But there are also, on display in front of the store, the accessories of the upcoming holiday. We share these celebrations and can discuss them with strangers free of depression. Christmas lights, jack-o-lanterns, nativity scenes with baby Jesus, green St. Patrick's Day hats, valentines hearts, alternate sitting on the front display. But they are also all parts of celebrations that give us a shared purpose into the near future. I would rather, for example, talk to the man behind me in the checkout line about his Easter plans than I would his thoughts on the looming economic crisis.

The Super Bowl falls under the same category of event as the older, usually Christian holidays. In the front of the supermarket there are huge stacks of soda, mounds of chips and signs for deals on pizza delivery. Salsa, hot dogs, the pre-cut vegetable platters with tasteless white dip and cases upon cases of beer. Weeks before the event, you must walk past these symbols of the Super Bowl. And then once in the store, other advertisements abound. I am not denouncing capitalism's appropriation of the Super Bowl, nor its appropriation of other holidays. I know where that discussion goes and I don't want to go down that route. I would rather comment on the effect of an annual ceremony on the collective unconscious of a people.

Whether a football fan or not, there is the expectation that you will have watched the game, or at least know the result. At work the following Monday, the Super Bowl is usually the topic of discussion. There is enough built into the spectacle so that everyone is entertained. My mom watched, she said, to see Bruce Springsteen. Others I know watched just to see the commercials. Having something in common, to talk about and connect over, is no small thing. These shared experiences are what keep society together. So rather than being merely an event that one may feel pressure to have a party for, the Super Bowl is an occasion for collective celebration.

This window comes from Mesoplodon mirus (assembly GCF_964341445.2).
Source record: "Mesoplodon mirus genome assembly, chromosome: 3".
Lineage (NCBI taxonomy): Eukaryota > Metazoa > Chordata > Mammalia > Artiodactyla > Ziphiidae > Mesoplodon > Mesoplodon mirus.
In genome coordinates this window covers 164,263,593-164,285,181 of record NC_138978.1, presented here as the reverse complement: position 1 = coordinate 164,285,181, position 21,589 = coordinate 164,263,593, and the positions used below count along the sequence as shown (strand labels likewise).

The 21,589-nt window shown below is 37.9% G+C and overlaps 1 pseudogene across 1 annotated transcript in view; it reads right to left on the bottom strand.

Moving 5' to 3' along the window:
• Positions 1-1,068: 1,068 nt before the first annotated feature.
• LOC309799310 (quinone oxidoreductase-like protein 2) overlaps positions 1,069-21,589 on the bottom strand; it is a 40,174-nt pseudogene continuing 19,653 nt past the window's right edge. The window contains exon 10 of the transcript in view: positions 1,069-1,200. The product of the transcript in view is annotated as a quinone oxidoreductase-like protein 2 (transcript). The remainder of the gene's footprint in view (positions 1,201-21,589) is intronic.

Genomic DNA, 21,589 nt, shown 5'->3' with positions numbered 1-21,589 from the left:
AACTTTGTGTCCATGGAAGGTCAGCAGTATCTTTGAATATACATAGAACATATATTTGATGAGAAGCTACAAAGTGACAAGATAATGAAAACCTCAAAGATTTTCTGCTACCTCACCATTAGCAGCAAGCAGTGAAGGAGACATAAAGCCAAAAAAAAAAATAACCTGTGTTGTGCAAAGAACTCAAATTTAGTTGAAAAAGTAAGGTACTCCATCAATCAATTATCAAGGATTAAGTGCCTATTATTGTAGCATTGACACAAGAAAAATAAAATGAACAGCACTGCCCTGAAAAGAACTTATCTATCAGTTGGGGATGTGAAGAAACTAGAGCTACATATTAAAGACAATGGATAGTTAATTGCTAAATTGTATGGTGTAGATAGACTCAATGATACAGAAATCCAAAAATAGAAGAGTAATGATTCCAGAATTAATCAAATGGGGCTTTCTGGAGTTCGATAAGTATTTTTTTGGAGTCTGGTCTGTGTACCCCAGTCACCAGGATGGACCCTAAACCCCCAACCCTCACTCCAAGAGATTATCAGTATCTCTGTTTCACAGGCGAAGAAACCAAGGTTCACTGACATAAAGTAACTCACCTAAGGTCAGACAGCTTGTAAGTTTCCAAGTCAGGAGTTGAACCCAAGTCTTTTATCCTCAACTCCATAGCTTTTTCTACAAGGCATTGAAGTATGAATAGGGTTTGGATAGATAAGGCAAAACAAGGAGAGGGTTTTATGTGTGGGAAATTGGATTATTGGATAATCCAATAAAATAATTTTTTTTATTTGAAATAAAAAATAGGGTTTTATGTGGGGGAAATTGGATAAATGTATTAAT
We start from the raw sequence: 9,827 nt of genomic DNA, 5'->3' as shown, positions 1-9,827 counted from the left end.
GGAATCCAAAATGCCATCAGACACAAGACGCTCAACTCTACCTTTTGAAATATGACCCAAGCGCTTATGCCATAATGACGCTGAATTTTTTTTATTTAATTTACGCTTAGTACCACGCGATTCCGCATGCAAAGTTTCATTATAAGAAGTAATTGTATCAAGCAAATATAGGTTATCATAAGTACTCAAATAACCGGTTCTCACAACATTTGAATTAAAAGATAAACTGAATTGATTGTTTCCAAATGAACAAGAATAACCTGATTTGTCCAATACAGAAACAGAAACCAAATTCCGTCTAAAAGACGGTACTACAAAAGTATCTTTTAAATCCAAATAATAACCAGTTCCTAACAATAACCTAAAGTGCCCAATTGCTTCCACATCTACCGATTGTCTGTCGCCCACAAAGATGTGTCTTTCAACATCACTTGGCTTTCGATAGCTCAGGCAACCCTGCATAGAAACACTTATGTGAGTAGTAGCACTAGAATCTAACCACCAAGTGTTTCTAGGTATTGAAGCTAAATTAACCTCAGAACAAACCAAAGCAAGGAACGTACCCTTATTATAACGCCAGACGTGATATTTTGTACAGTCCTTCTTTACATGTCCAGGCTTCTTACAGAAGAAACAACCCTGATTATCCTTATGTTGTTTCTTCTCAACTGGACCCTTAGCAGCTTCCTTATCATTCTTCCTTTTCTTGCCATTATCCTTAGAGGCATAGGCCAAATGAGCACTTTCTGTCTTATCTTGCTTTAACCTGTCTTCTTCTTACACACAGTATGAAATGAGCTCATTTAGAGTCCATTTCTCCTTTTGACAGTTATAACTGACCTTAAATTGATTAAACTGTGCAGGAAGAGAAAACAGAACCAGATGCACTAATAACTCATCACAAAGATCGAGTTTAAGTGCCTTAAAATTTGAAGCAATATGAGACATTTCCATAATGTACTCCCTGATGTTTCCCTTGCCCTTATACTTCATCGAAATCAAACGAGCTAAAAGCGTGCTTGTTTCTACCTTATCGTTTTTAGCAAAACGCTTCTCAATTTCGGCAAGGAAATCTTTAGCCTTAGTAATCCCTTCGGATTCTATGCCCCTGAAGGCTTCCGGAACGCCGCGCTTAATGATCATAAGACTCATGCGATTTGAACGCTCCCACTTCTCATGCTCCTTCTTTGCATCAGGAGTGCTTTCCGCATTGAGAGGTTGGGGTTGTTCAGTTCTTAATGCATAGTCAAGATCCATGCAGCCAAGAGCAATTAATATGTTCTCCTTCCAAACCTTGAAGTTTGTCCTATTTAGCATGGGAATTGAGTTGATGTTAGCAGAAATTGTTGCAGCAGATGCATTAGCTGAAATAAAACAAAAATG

Now a few years removed from seriously following the NFL, I watch the Super Bowl more for the sake of celebration and connection than for a rooting interest. Last year was different. Being a lifelong Giants fan and having to suffer through quarterbacks such as Kent Graham, Dave Brown, and Danny Kanell, I had little reason to expect to see the Giants win the Super Bowl. I watched the game at a friend's apartment. He had taken out the trash that usually littered the floor, but the bathrooms and the kitchen sink were still smeared with green slime and stunk. In his living room there were about twenty friends. There were a few people that I didn't know and I we introduced ourselves. All were Giants fans. No one expected much. But when the Giants made their improbable fourth quarter drive, the energy of the crowded, dirty room focused on the television. And when the Giants capped off their run with a deep touchdown pass to Plaxico Burress, the room exploded. Drunken cheers were heard from apartments in the same complex and a house across the road. My Dad called me. He said that he hadn't wanted to watch the game alone, so he had called two people with whom he had previously kayaked and invited them to watch with him at a bar. This was during the time when my parents had just separated. And it was one of the first times since he had been married that he hung out with friends.